Chromos-home, sweet home.
Plans for a new biomedical research facility near the British Library have been released. Shaped like a giant chromosome, the phrase 'form follows function' could scarcely be more appropriate. Four wings will house different research groups, with a central atrium designed to encourage mixing between disciplines ('interdisciplinary' is something of a buzz word in the sciences). The labs should be ready by 2015, when they will tackle projects at the forefront of human disease.
This UK Centre for Medical Research and Innovation (UKCMRI - a somewhat cumbersome moniker, which even those close to the project sometimes fumble) is a collaboration between four local powerhouses of science: the Medical Research Council, Cancer Research UK, the Wellcome Trust and UCL. The new buildings will bring together 1250 scientists in a £520 million facility to the rear of the British Library. The Centre will form a new home for the National Institute for Medical Research (currently at Mill Hill) and CRUK (now in Lincoln's Inn Fields). The World Influenza Centre will also be based here. Basically, this is a very big deal.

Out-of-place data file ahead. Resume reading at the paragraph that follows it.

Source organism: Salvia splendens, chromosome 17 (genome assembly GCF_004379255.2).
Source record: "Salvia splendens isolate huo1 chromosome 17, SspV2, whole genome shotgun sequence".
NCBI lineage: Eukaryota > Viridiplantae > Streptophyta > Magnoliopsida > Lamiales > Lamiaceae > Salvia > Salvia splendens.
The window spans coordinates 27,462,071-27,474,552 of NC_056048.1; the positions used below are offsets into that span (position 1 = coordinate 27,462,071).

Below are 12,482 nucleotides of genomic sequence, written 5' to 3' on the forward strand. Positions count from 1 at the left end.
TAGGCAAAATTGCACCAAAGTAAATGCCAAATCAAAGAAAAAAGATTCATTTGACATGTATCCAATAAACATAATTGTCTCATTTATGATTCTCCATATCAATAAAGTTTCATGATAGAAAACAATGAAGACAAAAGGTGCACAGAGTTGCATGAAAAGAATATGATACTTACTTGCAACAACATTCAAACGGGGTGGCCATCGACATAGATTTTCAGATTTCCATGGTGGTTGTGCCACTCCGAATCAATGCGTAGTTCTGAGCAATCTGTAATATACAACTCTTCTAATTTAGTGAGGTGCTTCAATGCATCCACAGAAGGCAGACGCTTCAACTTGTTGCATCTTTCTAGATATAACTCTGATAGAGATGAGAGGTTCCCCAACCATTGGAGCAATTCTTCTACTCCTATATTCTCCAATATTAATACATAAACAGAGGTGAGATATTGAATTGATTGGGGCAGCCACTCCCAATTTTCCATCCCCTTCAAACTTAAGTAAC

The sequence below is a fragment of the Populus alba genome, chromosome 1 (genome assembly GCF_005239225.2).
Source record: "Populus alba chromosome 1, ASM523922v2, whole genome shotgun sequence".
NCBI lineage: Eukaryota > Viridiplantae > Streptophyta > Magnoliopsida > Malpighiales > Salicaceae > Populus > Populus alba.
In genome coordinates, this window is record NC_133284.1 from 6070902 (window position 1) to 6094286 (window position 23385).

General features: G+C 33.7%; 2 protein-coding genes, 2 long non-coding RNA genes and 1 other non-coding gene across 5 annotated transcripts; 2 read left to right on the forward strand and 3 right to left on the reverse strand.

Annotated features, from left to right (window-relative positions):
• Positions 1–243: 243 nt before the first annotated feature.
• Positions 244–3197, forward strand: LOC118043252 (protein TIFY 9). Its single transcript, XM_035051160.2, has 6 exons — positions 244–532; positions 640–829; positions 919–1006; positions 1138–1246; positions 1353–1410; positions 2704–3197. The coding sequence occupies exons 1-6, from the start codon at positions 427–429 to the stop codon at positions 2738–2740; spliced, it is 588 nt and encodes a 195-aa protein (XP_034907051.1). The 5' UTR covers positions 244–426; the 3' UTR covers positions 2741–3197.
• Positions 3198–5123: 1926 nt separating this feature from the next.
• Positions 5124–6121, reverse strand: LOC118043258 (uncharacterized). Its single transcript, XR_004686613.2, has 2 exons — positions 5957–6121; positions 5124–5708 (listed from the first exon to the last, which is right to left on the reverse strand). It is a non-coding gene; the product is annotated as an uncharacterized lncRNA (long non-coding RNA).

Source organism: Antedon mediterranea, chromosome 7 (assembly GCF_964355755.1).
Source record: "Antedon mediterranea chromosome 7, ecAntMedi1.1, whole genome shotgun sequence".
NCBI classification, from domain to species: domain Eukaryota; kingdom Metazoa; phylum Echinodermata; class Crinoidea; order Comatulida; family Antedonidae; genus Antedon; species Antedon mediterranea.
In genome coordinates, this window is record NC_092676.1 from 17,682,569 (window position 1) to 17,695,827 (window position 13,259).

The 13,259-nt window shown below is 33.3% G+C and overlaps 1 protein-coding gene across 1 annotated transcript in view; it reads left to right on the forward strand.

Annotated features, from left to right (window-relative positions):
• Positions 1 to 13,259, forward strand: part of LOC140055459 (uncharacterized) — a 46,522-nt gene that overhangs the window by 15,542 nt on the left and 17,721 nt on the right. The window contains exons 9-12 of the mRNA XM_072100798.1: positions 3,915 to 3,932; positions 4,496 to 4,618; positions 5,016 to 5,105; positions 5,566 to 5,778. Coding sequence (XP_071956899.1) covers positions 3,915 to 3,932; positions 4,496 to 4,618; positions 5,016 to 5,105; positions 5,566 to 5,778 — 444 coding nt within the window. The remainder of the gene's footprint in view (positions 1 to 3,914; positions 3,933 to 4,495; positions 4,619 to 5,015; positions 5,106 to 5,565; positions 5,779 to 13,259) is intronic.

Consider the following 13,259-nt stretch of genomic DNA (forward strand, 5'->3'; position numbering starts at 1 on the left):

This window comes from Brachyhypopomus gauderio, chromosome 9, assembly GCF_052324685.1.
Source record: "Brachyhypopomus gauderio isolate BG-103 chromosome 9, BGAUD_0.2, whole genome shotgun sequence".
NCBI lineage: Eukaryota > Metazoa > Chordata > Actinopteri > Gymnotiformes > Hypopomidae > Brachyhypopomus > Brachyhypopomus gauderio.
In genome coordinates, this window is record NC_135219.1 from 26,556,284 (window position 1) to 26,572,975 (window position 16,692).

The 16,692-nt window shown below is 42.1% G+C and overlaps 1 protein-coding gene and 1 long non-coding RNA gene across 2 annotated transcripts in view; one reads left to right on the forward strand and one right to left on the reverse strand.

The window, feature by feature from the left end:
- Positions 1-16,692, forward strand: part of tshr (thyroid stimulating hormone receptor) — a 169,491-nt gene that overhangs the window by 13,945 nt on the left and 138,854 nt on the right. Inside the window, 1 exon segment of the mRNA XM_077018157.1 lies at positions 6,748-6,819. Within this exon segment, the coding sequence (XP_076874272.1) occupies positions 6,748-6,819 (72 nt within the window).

Euston Road is becoming something of a nexus of science. The Wellcome Trust and Wellcome Collection will be just five minutes walk from the Centre, UCL just a little further down Gower Street, with the Medical Research Council and other organisations at the Marylebone Road end. Those seeking scientific literature can find the British Library next door and the publishers of Nature journal round the corner.
Not everyone is overjoyed at the plans. The denizens of Somers Town have long campaigned against the location of the facilities, so close to residential populations. Rumours that they are planning a neighbouring building in the shape of a giant DNA helicase, to unzip the chromosomal research labs, have not been confirmed.